The shape of things to come
As one of the few truly global real estate investors, the Government of Singapore Investment Corporation’s (GIC) Real Estate division has the ability to shape the future. It is actively invested in most of the major cities of the world. As an investor, builder and developer, it is working with local partners on important office and leisure developments, as well as major housing projects.
Among its landmark assets are the AT&T Corporate Centre in Chicago, the Shiodome City Centre in Tokyo, IBM’s imposing headquarters in Madrid and the Seoul Finance Centre in Korea. It has recently completed building a top-class office tower, the Asia Centre, in Pudong, Shanghai. The 70,000m2 development was over 60% leased at completion.
The exact size of GIC’s real estate portfolio is unknown. GIC’s official line is, and has been for a number of years, that its investments total over $100bn (e82.1bn). The real figure is almost certainly several hundred billion dollars more than that. What we do know is that GIC Real Estate has more than 120 very large investments in around 30 countries. Its remit is totally international and it manages its own funds, unlike most institutional real estate investors, who largely rely on external managers.
When GIC began investing in overseas real estate, it was heavily biased towards the US. In fact, the headquarters of the real estate division was located in San Francisco, until it was brought back to Singapore in the early 1990s. Nowadays, GIC Real Estate, which became a stand-alone organisation in 1999, is still increasing its global diversification, recently instigating its first investments in Latin America, through a partnership arrangement in Mexico.
GIC Real Estate’s president, Dr Seek Ngee Huat, is a highly respected figure in the international capital markets. Prior to joining GIC in 1996, he was a senior partner with Jones Lang LaSalle in Sydney for 13 years. He is also a past board director of the Pension Real Estate Association in North America.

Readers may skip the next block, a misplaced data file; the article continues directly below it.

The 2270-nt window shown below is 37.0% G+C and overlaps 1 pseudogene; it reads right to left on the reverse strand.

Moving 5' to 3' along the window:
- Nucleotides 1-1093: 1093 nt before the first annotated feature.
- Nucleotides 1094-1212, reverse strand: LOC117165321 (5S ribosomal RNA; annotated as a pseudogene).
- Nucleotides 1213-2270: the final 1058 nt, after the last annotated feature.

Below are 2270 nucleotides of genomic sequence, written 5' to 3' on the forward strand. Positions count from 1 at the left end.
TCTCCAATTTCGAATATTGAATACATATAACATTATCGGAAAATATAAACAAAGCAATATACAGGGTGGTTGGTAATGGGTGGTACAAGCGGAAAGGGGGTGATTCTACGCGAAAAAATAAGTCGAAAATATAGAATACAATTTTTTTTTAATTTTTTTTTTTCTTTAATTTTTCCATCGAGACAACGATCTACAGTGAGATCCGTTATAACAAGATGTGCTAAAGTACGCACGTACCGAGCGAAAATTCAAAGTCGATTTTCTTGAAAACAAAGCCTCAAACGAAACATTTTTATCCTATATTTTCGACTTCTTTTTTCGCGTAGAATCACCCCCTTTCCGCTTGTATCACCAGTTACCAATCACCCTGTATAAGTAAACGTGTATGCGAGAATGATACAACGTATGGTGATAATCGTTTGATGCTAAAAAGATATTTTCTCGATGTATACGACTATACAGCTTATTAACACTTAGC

Seek is enthusiastic about the new opportunities opening up for GIC Real Estate: “We are now investing in a much wider spectrum of real estate related assets. This partly reflects the growing sophistication of the real estate investment industry, and new investment opportunities in markets once considered difficult to enter.”
GIC takes a broad and flexible attitude to what it can do. “We invest in every class and sub-class of real estate and different types of vehicle. We also invest directly (one recent purchase was the Chifley Tower in Sydney’s CBD). We work with partners in joint ventures and we use REITS and invest in property companies. We also invest in debt, mostly mezzanine and mostly in North America.”
The challenge, according to Seek, is how to manage all of these different activities from a base in Singapore. He and his staff achieve this by emphasising team effort and working hard to ensure local expertise is maximised.
Seek says: “To overcome cultural barriers and the tyranny of distance, we have set up cross-border functional teams for staff to work together on issues. They are encouraged to draw upon each other’s sphere of experience and expertise in different parts of the world.”
Another key factor is the strategy of concentrating on developed markets: Seek says: “We only have limited resources, so we focus our attention where we think we can get better outcomes. We are essentially core investors, though we do have non-core products. We aim at the gateway cities, so that naturally excludes many of the emerging countries.”
And because GIC Real Estate has little over 100 staff around the world (which, given the approximate size of the investment programme, is skeletal) most of GIC Real Estate’s staff are given the opportunity to participate in the entire investment process.